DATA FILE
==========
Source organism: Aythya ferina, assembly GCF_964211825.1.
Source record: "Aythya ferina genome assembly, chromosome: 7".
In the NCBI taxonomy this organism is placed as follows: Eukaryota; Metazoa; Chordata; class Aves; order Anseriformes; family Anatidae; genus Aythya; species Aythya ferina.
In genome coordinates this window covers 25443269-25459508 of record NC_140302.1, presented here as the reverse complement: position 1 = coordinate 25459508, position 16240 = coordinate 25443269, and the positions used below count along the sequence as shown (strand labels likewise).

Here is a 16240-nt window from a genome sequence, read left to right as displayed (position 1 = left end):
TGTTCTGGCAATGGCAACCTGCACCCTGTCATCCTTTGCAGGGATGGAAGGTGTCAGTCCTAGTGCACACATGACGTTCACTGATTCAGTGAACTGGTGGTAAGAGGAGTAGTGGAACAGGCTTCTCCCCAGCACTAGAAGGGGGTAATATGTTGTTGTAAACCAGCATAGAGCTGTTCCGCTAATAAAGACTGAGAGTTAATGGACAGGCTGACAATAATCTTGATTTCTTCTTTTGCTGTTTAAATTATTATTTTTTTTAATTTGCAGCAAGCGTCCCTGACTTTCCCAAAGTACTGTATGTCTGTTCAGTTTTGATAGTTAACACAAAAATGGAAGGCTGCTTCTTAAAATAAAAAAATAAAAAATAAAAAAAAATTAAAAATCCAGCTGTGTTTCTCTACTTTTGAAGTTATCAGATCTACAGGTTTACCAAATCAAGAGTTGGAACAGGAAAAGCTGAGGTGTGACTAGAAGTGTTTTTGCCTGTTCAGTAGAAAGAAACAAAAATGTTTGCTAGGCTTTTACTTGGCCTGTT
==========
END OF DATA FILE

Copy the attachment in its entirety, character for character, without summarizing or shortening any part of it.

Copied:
Source organism: Aythya ferina, assembly GCF_964211825.1.
Source record: "Aythya ferina genome assembly, chromosome: 7".
In the NCBI taxonomy this organism is placed as follows: Eukaryota; Metazoa; Chordata; class Aves; order Anseriformes; family Anatidae; genus Aythya; species Aythya ferina.
In genome coordinates this window covers 25443269-25459508 of record NC_140302.1, presented here as the reverse complement: position 1 = coordinate 25459508, position 16240 = coordinate 25443269, and the positions used below count along the sequence as shown (strand labels likewise).

Here is a 16240-nt window from a genome sequence, read left to right as displayed (position 1 = left end):
TGTTCTGGCAATGGCAACCTGCACCCTGTCATCCTTTGCAGGGATGGAAGGTGTCAGTCCTAGTGCACACATGACGTTCACTGATTCAGTGAACTGGTGGTAAGAGGAGTAGTGGAACAGGCTTCTCCCCAGCACTAGAAGGGGGTAATATGTTGTTGTAAACCAGCATAGAGCTGTTCCGCTAATAAAGACTGAGAGTTAATGGACAGGCTGACAATAATCTTGATTTCTTCTTTTGCTGTTTAAATTATTATTTTTTTTAATTTGCAGCAAGCGTCCCTGACTTTCCCAAAGTACTGTATGTCTGTTCAGTTTTGATAGTTAACACAAAAATGGAAGGCTGCTTCTTAAAATAAAAAAATAAAAAATAAAAAAAAATTAAAAATCCAGCTGTGTTTCTCTACTTTTGAAGTTATCAGATCTACAGGTTTACCAAATCAAGAGTTGGAACAGGAAAAGCTGAGGTGTGACTAGAAGTGTTTTTGCCTGTTCAGTAGAAAGAAACAAAAATGTTTGCTAGGCTTTTACTTGGCCTGTT